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Tax Advisory UK

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Property Incorporation

What is property incorporation?

If you have a rental property portfolio then you may want to consider transferring your properties into a Limited company which has its advantages and disadvantages, depending on your circumstances.

Tax Advisory UK strongly recommends speaking with a qualified Chartered Tax Advisor (CTA) first to understand the full complicity of transferring your properties to a Limited company and whether this is right for you.

Our goal is simple, to provide all our clients with tax-saving solutions by engaging you with highly regarded Chartered Tax Advisors (CTA) and respected Tax Investigators.

Advantages of incorporating your portfolio to a Limited company

When Section 24 was phased in from 2017 over the last 4 years, landlords have been having to decide how to manage their property portfolios to reduce the tax liabilities.  Section 24 was introduced so landlords will no longer be able to claim mortgage interest, or any other property finance, as tax-deductible.

Section 24 does not affect a Limited company so there is an option to transfer your rental property portfolio to a Limited company to use the tax reliefs that are available.

When you incorporate your portfolio into a Limited company you become two separate entities, unlike when you are a sole trader and you are personally liable for your properties, you are now a Director or shareholder of your property’s company.  You are also protecting your own personal wealth and possessions by doing this.

With a Limited company, you also pay 19% corporation tax on any profits and you do not have to pay tax on any profit that is not taken out of your company whereas a sole trader would still have to pay tax on a profit that hasn’t even been passed to your personal self.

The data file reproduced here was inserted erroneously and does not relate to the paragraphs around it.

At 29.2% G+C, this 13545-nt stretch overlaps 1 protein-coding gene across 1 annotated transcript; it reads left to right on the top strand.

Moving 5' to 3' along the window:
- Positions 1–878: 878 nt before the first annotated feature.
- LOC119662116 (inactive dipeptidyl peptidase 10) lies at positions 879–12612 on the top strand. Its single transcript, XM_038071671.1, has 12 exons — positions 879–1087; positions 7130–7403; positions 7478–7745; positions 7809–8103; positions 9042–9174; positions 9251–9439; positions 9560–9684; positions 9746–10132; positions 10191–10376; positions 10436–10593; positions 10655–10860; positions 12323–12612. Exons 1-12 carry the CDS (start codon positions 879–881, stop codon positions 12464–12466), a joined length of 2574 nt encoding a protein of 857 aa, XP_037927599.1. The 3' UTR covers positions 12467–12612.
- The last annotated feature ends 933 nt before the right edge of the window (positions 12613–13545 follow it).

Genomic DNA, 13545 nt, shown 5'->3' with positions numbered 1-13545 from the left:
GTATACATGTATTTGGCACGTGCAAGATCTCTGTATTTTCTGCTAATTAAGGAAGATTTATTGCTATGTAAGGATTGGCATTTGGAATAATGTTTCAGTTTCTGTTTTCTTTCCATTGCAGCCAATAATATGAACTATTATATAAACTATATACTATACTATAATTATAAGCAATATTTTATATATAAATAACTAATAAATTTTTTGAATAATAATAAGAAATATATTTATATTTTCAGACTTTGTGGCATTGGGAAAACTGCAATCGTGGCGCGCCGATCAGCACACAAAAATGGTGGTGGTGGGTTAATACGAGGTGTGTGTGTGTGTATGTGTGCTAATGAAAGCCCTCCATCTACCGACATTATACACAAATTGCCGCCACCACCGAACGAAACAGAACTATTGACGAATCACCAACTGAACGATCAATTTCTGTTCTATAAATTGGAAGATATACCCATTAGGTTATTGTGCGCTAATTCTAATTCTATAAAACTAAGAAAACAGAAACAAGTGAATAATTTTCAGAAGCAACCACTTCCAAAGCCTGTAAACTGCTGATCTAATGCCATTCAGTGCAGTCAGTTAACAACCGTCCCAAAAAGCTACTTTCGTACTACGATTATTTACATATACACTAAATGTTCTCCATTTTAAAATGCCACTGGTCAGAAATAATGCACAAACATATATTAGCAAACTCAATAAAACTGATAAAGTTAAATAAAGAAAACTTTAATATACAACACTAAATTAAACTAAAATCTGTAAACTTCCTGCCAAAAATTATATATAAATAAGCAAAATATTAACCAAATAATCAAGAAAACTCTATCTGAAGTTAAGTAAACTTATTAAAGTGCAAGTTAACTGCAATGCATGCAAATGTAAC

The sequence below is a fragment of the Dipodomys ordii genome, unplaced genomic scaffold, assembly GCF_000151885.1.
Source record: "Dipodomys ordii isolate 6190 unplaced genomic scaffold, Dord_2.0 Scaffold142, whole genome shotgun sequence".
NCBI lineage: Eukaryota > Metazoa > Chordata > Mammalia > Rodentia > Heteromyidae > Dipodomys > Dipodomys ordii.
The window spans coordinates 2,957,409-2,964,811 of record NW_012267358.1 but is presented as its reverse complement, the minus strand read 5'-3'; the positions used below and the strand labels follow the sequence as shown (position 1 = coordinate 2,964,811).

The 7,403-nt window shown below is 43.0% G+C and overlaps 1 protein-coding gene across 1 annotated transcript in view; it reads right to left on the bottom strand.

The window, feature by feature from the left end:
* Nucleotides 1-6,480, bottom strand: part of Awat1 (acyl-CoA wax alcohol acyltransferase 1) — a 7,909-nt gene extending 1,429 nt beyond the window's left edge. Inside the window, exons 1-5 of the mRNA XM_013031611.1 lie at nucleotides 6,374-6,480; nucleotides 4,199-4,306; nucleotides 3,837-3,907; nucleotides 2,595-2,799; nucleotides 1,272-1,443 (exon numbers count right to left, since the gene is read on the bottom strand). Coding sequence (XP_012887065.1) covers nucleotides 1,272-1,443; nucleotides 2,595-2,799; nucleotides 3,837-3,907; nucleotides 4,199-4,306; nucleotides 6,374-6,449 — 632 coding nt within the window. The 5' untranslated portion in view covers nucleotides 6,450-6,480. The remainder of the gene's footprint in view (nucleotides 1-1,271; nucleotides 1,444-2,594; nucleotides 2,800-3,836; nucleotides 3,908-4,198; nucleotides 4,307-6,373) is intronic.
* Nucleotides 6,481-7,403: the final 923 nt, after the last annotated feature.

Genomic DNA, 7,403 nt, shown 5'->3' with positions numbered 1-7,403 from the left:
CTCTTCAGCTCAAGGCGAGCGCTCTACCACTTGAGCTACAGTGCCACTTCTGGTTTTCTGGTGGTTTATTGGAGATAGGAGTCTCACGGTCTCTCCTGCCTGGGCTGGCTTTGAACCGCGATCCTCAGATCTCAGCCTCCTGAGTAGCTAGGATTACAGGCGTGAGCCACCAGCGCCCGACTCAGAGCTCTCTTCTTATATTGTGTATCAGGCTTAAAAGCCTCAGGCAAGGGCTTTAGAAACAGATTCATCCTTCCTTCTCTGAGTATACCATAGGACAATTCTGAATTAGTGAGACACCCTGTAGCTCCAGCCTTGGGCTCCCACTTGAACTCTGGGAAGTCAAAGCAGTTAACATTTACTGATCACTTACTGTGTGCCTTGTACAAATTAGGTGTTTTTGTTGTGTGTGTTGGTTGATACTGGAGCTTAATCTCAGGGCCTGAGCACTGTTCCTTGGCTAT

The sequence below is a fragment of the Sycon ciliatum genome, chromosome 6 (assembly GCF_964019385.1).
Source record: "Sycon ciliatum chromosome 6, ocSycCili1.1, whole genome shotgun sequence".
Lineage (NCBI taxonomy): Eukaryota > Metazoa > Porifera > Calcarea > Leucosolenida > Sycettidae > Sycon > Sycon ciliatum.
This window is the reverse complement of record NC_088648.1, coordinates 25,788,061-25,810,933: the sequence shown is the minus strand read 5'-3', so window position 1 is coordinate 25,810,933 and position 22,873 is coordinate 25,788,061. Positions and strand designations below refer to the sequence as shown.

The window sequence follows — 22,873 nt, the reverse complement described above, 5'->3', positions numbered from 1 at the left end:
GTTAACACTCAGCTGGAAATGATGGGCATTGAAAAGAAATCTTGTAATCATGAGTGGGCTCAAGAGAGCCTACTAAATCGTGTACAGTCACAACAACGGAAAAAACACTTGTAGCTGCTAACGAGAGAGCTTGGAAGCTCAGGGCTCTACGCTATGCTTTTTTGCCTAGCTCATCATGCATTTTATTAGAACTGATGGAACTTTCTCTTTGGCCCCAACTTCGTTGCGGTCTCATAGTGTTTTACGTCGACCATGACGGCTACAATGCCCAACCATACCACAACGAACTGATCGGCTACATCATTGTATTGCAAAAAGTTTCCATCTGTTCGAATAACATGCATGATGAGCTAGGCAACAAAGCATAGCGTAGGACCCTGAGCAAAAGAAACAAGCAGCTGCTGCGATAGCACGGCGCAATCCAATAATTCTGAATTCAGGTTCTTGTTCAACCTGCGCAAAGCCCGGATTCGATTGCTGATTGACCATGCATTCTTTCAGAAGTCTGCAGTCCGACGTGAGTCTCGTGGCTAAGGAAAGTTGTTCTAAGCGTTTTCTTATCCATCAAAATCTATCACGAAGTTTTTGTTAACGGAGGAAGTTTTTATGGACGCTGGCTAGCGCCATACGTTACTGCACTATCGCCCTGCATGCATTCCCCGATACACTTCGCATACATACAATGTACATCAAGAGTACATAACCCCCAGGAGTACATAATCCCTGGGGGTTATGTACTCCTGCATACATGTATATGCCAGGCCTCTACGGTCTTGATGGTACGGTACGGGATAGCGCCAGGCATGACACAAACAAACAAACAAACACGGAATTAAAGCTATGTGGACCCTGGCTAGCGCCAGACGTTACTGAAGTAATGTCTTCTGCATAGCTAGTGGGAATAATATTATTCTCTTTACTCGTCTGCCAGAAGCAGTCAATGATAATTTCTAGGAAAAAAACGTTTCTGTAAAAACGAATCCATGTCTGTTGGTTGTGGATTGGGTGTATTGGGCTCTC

If you were a basic-rate taxpayer under the £50,000 per year threshold but your rental income from your portfolio pushed you way over the basic-rate tax bracket then you would be wise to incorporate your properties.  If you were a basic-rate taxpayer and you had rental income and were not going over the high-rate taxpayer bracket then you would probably not need to do this.

Property losses

If you had property losses for this year then you should declare them in your yearly tax returns and then think about incorporating them into a Limited company the next year.

Stamp Duty Land Tax when incorporating properties

If you are in a partnership before incorporating to a Limited company then you do not have to pay Stamp Duty Land Tax (SDLT) but if you are a sole-trader then you do have to pay SDLT so if you have a high value of properties, and a sole trader, it may be to your benefit using the Multiple Dwellings Relief.  If you stay as a sole trader and have 6 or more properties then you could also be eligible for commercial rates of SDLT which could also be lower depending on the value of your properties.

You could ‘gift’ shares or ownership to your spouse to start a partnership and after 3 years you could think about transferring to a Limited company if it is the right move for yourself.

 

Capital Gains Tax when incorporating properties

There are CGT issues to review before incorporating your properties to determine whether this structure is economically viable for you.

When transferring properties from a sole trader or partnership to a Limited company there will be CGT to pay.  There could be an ‘incorporation relief’ under ‘section 162’ that requires that the business owner transfers to a company a business but you would have to prove that you are running a rental property portfolio as a business.  You would need to prove you are working at least 20 hours per week on your portfolio to be entitled to this exemption. This is highlighted in the case ‘Ramsey v HMRC’.  If you can prove you are eligible for ‘incorporation relief’ then you may not have to pay any CGT.

Generally, when buying a property at base cost and selling the property at market value as a sole trader or partnership you will have to pay CGT on the profit made but if you move your properties to a Limited company the base cost will increase.  So, any properties disposed of in the future will have a reduction in CGT. 

 

Disadvantages of incorporating your portfolio to a Limited company

Transferring your property portfolio to a Limited company is a highly complex process and Tax Advisory UK highly recommends speaking with a Chartered Tax Advisor before deciding if this structure is beneficial to you.

If you decide this is the best structure for you then you have to take into consideration the cost of this process.  This includes having to remortgage all your properties which would incur valuation fees, legal fees and arrangement fees.  There is more complex work for your accountant to do and you could also be paying higher rates of interest.

Contact Tax Advisory UK and we will arrange a meeting with some of the UK’s best Chartered Tax Advisors who will help with your Property Incorporation planning.  Please call 07908 074954.

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